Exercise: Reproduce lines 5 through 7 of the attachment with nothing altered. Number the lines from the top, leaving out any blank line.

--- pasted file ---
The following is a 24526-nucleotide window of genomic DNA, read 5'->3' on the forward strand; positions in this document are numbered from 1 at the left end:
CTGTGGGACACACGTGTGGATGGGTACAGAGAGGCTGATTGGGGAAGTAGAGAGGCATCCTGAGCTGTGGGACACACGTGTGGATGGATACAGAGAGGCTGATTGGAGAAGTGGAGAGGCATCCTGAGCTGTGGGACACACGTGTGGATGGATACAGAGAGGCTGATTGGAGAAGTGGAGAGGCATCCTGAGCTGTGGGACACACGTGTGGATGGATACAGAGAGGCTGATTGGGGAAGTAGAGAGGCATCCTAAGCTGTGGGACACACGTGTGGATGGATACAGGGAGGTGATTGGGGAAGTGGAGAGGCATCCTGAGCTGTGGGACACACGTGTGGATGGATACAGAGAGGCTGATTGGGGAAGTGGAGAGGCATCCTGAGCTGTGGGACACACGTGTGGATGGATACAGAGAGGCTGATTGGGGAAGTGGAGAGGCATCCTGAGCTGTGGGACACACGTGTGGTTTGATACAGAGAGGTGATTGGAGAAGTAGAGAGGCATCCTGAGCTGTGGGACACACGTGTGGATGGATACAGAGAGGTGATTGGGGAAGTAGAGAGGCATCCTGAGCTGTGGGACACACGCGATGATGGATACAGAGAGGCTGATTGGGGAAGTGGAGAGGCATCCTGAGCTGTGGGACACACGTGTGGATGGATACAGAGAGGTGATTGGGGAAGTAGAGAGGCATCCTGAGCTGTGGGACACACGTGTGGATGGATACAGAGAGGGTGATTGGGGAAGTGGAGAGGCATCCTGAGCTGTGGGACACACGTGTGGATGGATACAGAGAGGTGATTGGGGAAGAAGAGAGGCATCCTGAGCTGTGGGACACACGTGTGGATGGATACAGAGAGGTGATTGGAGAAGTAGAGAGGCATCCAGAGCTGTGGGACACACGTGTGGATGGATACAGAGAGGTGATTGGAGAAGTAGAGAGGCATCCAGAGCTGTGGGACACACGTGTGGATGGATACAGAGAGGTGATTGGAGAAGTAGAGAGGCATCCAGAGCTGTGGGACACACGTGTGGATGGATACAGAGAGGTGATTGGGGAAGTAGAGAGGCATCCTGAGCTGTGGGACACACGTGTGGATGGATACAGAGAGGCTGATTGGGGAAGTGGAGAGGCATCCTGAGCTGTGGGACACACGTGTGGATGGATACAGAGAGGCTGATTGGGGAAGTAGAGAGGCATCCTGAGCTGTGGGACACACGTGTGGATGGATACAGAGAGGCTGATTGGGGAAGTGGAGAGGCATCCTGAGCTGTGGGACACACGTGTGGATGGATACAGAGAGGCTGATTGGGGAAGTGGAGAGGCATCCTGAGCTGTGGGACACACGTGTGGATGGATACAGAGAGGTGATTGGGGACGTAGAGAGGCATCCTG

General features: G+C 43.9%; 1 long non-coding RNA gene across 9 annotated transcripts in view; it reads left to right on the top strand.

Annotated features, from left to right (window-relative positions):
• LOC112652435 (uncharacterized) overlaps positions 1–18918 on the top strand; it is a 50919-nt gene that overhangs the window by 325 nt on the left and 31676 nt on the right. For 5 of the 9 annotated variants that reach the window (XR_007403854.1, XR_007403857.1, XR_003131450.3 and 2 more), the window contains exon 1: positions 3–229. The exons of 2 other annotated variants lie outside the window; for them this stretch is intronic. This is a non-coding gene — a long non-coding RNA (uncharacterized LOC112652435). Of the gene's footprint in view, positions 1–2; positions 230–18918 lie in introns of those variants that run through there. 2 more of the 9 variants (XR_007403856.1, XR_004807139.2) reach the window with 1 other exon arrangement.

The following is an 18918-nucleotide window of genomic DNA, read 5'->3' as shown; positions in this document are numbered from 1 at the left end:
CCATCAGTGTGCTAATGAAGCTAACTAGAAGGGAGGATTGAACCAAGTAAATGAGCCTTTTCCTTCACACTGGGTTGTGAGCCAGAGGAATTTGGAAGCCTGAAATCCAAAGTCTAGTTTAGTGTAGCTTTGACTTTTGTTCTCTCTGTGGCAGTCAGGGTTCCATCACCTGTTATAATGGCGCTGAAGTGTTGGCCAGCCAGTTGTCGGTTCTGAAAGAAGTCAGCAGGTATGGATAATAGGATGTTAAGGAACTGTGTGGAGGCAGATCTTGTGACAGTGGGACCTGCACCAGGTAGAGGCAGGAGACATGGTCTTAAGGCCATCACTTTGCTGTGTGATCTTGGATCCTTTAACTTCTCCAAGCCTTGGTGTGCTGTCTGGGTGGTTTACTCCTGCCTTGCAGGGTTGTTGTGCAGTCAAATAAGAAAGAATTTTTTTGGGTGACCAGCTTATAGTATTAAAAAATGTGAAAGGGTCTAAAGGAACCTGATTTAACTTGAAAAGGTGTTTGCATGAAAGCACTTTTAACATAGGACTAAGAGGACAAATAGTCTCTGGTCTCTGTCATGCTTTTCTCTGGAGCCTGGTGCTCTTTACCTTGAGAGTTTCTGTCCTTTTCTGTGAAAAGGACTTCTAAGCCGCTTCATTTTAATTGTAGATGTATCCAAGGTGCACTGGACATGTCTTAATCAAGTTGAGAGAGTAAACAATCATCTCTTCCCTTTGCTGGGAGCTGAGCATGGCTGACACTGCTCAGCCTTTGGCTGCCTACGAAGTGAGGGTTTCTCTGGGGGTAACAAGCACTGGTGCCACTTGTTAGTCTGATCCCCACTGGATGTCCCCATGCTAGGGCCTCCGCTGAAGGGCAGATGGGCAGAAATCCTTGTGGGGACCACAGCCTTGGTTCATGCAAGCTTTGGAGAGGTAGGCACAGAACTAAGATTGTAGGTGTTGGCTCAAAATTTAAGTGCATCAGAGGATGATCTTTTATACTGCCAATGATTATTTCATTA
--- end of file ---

• LOC112652435 (uncharacterized) overlaps positions 1–18918 on the top strand; it is a 50919-nt gene that overhangs the window by 325 nt on the left and 31676 nt on the right. For 5 of the 9 annotated variants that reach the window (XR_007403854.1, XR_007403857.1, XR_003131450.3 and 2 more), the window contains exon 1: positions 3–229. The exons of 2 other annotated variants lie outside the window; for them this stretch is intronic. This is a non-coding gene — a long non-coding RNA (uncharacterized LOC112652435). Of the gene's footprint in view, positions 1–2; positions 230–18918 lie in introns of those variants that run through there. 2 more of the 9 variants (XR_007403856.1, XR_004807139.2) reach the window with 1 other exon arrangement.

The following is an 18918-nucleotide window of genomic DNA, read 5'->3' as shown; positions in this document are numbered from 1 at the left end:
CCATCAGTGTGCTAATGAAGCTAACTAGAAGGGAGGATTGAACCAAGTAAATGAGCCTTTTCCTTCACACTGGGTTGTGAGCCAGAGGAATTTGGAAGCCTGAAATCCAAAGTCTAGTTTAGTGTAGCTTTGACTTTTGTTCTCTCTGTGGCAGTCAGGGTTCCATCACCTGTTATAATGGCGCTGAAGTGTTGGCCAGCCAGTTGTCGGTTCTGAAAGAAGTCAGCAGGTATGGATAATAGGATGTTAAGGAACTGTGTGGAGGCAGATCTTGTGACAGTGGGACCTGCACCAGGTAGAGGCAGGAGACATGGTCTTAAGGCCATCACTTTGCTGTGTGATCTTGGATCCTTTAACTTCTCCAAGCCTTGGTGTGCTGTCTGGGTGGTTTACTCCTGCCTTGCAGGGTTGTTGTGCAGTCAAATAAGAAAGAATTTTTTTGGGTGACCAGCTTATAGTATTAAAAAATGTGAAAGGGTCTAAAGGAACCTGATTTAACTTGAAAAGGTGTTTGCATGAAAGCACTTTTAACATAGGACTAAGAGGACAAATAGTCTCTGGTCTCTGTCATGCTTTTCTCTGGAGCCTGGTGCTCTTTACCTTGAGAGTTTCTGTCCTTTTCTGTGAAAAGGACTTCTAAGCCGCTTCATTTTAATTGTAGATGTATCCAAGGTGCACTGGACATGTCTTAATCAAGTTGAGAGAGTAAACAATCATCTCTTCCCTTTGCTGGGAGCTGAGCATGGCTGACACTGCTCAGCCTTTGGCTGCCTACGAAGTGAGGGTTTCTCTGGGGGTAACAAGCACTGGTGCCACTTGTTAGTCTGATCCCCACTGGATGTCCCCATGCTAGGGCCTCCGCTGAAGGGCAGATGGGCAGAAATCCTTGTGGGGACCACAGCCTTGGTTCATGCAAGCTTTGGAGAGGTAGGCACAGAACTAAGATTGTAGGTGTTGGCTCAAAATTTAAGTGCATCAGAGGATGATCTTTTATACTGCCAATGATTATTTCATTA